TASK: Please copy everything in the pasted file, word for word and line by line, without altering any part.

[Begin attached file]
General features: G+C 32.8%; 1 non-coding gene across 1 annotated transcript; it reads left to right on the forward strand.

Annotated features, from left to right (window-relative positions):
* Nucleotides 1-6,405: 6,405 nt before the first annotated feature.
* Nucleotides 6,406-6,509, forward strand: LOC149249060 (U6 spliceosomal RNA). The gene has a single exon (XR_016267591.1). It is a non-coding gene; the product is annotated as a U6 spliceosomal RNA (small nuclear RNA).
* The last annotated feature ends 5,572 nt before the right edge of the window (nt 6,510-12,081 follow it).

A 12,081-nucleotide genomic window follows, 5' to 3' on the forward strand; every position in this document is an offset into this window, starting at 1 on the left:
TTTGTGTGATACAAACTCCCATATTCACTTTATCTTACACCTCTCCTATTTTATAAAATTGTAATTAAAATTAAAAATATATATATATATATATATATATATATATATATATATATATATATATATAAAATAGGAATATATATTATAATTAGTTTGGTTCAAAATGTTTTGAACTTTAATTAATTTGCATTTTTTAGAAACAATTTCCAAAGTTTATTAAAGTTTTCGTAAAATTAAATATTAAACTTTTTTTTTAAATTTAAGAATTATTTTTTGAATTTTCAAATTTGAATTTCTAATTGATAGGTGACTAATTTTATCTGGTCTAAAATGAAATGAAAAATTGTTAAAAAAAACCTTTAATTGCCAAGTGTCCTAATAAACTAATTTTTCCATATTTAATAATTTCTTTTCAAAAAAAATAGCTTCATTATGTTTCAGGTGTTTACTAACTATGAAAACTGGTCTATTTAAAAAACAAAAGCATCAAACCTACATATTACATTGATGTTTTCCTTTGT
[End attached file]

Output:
General features: G+C 32.8%; 1 non-coding gene across 1 annotated transcript; it reads left to right on the forward strand.

Annotated features, from left to right (window-relative positions):
* Nucleotides 1-6,405: 6,405 nt before the first annotated feature.
* Nucleotides 6,406-6,509, forward strand: LOC149249060 (U6 spliceosomal RNA). The gene has a single exon (XR_016267591.1). It is a non-coding gene; the product is annotated as a U6 spliceosomal RNA (small nuclear RNA).
* The last annotated feature ends 5,572 nt before the right edge of the window (nt 6,510-12,081 follow it).

A 12,081-nucleotide genomic window follows, 5' to 3' on the forward strand; every position in this document is an offset into this window, starting at 1 on the left:
TTTGTGTGATACAAACTCCCATATTCACTTTATCTTACACCTCTCCTATTTTATAAAATTGTAATTAAAATTAAAAATATATATATATATATATATATATATATATATATATATATATATATATATAAAATAGGAATATATATTATAATTAGTTTGGTTCAAAATGTTTTGAACTTTAATTAATTTGCATTTTTTAGAAACAATTTCCAAAGTTTATTAAAGTTTTCGTAAAATTAAATATTAAACTTTTTTTTTAAATTTAAGAATTATTTTTTGAATTTTCAAATTTGAATTTCTAATTGATAGGTGACTAATTTTATCTGGTCTAAAATGAAATGAAAAATTGTTAAAAAAAACCTTTAATTGCCAAGTGTCCTAATAAACTAATTTTTCCATATTTAATAATTTCTTTTCAAAAAAAATAGCTTCATTATGTTTCAGGTGTTTACTAACTATGAAAACTGGTCTATTTAAAAAACAAAAGCATCAAACCTACATATTACATTGATGTTTTCCTTTGT